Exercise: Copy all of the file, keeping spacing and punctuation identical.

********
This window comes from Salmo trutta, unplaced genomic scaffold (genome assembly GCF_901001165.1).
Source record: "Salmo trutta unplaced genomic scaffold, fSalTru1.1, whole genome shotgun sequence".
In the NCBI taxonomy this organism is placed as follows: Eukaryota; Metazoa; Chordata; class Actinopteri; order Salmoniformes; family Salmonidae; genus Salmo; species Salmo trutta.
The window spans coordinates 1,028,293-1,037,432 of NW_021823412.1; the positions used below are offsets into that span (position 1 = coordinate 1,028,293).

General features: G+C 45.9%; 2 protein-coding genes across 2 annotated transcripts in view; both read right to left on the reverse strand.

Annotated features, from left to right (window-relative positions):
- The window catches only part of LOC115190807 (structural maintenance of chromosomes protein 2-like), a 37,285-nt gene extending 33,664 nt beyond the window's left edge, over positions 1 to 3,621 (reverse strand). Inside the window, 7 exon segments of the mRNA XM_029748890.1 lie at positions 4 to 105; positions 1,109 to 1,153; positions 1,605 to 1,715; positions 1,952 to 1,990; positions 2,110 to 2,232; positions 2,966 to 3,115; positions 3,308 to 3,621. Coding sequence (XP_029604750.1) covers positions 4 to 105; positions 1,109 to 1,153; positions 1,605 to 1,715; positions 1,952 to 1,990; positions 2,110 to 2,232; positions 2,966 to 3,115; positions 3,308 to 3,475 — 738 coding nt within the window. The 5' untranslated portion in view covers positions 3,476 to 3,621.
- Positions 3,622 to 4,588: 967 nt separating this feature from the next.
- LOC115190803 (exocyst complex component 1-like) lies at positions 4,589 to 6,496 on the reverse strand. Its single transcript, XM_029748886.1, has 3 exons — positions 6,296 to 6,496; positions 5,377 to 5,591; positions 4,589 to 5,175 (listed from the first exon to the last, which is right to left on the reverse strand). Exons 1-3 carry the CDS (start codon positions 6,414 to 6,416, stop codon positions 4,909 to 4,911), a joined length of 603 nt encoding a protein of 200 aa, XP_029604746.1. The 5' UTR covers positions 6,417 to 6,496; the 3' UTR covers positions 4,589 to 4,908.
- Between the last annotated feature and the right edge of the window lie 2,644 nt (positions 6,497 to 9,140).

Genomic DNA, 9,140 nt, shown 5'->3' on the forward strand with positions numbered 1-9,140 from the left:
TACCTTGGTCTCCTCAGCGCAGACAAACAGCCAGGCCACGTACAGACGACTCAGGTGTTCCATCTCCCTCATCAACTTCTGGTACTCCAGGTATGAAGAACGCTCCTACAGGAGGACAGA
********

This window comes from Salmo trutta, unplaced genomic scaffold (genome assembly GCF_901001165.1).
Source record: "Salmo trutta unplaced genomic scaffold, fSalTru1.1, whole genome shotgun sequence".
In the NCBI taxonomy this organism is placed as follows: Eukaryota; Metazoa; Chordata; class Actinopteri; order Salmoniformes; family Salmonidae; genus Salmo; species Salmo trutta.
The window spans coordinates 1,028,293-1,037,432 of NW_021823412.1; the positions used below are offsets into that span (position 1 = coordinate 1,028,293).

General features: G+C 45.9%; 2 protein-coding genes across 2 annotated transcripts in view; both read right to left on the reverse strand.

Annotated features, from left to right (window-relative positions):
- The window catches only part of LOC115190807 (structural maintenance of chromosomes protein 2-like), a 37,285-nt gene extending 33,664 nt beyond the window's left edge, over positions 1 to 3,621 (reverse strand). Inside the window, 7 exon segments of the mRNA XM_029748890.1 lie at positions 4 to 105; positions 1,109 to 1,153; positions 1,605 to 1,715; positions 1,952 to 1,990; positions 2,110 to 2,232; positions 2,966 to 3,115; positions 3,308 to 3,621. Coding sequence (XP_029604750.1) covers positions 4 to 105; positions 1,109 to 1,153; positions 1,605 to 1,715; positions 1,952 to 1,990; positions 2,110 to 2,232; positions 2,966 to 3,115; positions 3,308 to 3,475 — 738 coding nt within the window. The 5' untranslated portion in view covers positions 3,476 to 3,621.
- Positions 3,622 to 4,588: 967 nt separating this feature from the next.
- LOC115190803 (exocyst complex component 1-like) lies at positions 4,589 to 6,496 on the reverse strand. Its single transcript, XM_029748886.1, has 3 exons — positions 6,296 to 6,496; positions 5,377 to 5,591; positions 4,589 to 5,175 (listed from the first exon to the last, which is right to left on the reverse strand). Exons 1-3 carry the CDS (start codon positions 6,414 to 6,416, stop codon positions 4,909 to 4,911), a joined length of 603 nt encoding a protein of 200 aa, XP_029604746.1. The 5' UTR covers positions 6,417 to 6,496; the 3' UTR covers positions 4,589 to 4,908.
- Between the last annotated feature and the right edge of the window lie 2,644 nt (positions 6,497 to 9,140).

Genomic DNA, 9,140 nt, shown 5'->3' on the forward strand with positions numbered 1-9,140 from the left:
TACCTTGGTCTCCTCAGCGCAGACAAACAGCCAGGCCACGTACAGACGACTCAGGTGTTCCATCTCCCTCATCAACTTCTGGTACTCCAGGTATGAAGAACGCTCCTACAGGAGGACAGA